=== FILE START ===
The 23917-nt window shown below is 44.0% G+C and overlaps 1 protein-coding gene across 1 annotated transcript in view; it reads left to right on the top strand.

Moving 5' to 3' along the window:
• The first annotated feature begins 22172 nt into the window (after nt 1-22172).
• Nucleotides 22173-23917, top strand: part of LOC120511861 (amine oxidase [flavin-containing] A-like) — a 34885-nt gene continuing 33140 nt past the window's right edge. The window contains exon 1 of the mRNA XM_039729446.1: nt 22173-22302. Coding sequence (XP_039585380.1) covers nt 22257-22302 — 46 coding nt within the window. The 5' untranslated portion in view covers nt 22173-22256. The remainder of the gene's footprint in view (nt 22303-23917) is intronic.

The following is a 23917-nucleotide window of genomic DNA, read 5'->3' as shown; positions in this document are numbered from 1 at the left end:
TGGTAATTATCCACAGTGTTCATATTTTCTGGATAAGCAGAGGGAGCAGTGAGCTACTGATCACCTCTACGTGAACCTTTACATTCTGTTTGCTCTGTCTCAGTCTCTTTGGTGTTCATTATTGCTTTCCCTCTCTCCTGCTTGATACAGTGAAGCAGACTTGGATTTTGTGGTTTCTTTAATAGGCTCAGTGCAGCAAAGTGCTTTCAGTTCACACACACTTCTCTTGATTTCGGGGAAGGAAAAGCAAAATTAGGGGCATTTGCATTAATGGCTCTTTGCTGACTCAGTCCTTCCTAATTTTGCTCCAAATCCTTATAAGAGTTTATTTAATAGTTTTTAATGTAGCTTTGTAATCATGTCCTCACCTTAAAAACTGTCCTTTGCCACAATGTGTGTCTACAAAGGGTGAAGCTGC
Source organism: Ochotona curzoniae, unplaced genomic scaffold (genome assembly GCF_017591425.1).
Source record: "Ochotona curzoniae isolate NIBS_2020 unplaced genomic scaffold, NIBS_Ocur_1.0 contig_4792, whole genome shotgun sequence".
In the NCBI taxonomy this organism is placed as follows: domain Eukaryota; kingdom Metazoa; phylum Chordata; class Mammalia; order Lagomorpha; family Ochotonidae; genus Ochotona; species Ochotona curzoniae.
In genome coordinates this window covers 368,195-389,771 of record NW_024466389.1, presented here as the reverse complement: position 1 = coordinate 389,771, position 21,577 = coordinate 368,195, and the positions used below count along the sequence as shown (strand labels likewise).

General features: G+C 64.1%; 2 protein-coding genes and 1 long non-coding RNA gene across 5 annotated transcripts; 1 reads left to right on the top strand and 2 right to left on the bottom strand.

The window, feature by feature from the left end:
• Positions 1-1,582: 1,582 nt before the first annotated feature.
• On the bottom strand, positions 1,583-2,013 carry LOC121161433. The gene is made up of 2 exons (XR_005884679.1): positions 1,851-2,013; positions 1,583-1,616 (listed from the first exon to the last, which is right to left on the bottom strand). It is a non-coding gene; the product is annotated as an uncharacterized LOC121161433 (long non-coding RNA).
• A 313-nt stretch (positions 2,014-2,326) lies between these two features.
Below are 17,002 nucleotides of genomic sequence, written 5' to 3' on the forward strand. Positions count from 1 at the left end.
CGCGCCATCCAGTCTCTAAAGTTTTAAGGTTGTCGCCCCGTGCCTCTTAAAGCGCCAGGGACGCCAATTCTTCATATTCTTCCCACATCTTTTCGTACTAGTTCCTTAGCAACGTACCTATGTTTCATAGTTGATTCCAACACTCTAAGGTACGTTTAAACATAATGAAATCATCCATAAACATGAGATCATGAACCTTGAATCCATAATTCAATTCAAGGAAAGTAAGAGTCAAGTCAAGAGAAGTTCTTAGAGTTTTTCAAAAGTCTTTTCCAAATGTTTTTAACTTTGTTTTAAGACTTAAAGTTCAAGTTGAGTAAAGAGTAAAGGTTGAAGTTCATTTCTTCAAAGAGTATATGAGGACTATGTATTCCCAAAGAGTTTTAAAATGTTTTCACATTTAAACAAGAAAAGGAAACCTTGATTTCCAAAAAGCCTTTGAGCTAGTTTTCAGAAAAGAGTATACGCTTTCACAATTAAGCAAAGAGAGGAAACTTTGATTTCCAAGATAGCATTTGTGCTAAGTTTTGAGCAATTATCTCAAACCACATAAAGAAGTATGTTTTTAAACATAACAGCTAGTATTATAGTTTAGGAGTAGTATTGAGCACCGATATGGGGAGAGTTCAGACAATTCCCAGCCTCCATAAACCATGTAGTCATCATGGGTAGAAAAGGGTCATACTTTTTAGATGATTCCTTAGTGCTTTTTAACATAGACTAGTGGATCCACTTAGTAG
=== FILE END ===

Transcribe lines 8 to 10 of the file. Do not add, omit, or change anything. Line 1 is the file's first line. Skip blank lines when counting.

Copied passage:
Source record: "Ochotona curzoniae isolate NIBS_2020 unplaced genomic scaffold, NIBS_Ocur_1.0 contig_4792, whole genome shotgun sequence".
In the NCBI taxonomy this organism is placed as follows: domain Eukaryota; kingdom Metazoa; phylum Chordata; class Mammalia; order Lagomorpha; family Ochotonidae; genus Ochotona; species Ochotona curzoniae.
In genome coordinates this window covers 368,195-389,771 of record NW_024466389.1, presented here as the reverse complement: position 1 = coordinate 389,771, position 21,577 = coordinate 368,195, and the positions used below count along the sequence as shown (strand labels likewise).